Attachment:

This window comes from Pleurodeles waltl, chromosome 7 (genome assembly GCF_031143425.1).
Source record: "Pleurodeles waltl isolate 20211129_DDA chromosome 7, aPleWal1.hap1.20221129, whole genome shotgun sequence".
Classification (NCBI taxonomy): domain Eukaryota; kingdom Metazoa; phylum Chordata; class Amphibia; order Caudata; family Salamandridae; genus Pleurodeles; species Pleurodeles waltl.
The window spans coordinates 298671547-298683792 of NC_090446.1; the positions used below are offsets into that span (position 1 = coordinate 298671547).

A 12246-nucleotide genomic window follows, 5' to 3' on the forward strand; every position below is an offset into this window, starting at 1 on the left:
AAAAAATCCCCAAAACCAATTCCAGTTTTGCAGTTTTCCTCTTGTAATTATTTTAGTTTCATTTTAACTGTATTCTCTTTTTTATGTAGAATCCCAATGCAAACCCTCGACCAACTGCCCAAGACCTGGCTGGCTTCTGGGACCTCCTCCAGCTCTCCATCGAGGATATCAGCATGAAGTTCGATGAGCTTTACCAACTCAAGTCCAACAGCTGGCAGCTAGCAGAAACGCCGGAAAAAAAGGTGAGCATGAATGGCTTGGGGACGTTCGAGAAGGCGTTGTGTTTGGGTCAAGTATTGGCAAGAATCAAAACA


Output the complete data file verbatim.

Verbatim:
This window comes from Pleurodeles waltl, chromosome 7 (genome assembly GCF_031143425.1).
Source record: "Pleurodeles waltl isolate 20211129_DDA chromosome 7, aPleWal1.hap1.20221129, whole genome shotgun sequence".
Classification (NCBI taxonomy): domain Eukaryota; kingdom Metazoa; phylum Chordata; class Amphibia; order Caudata; family Salamandridae; genus Pleurodeles; species Pleurodeles waltl.
The window spans coordinates 298671547-298683792 of NC_090446.1; the positions used below are offsets into that span (position 1 = coordinate 298671547).

A 12246-nucleotide genomic window follows, 5' to 3' on the forward strand; every position below is an offset into this window, starting at 1 on the left:
AAAAAATCCCCAAAACCAATTCCAGTTTTGCAGTTTTCCTCTTGTAATTATTTTAGTTTCATTTTAACTGTATTCTCTTTTTTATGTAGAATCCCAATGCAAACCCTCGACCAACTGCCCAAGACCTGGCTGGCTTCTGGGACCTCCTCCAGCTCTCCATCGAGGATATCAGCATGAAGTTCGATGAGCTTTACCAACTCAAGTCCAACAGCTGGCAGCTAGCAGAAACGCCGGAAAAAAAGGTGAGCATGAATGGCTTGGGGACGTTCGAGAAGGCGTTGTGTTTGGGTCAAGTATTGGCAAGAATCAAAACA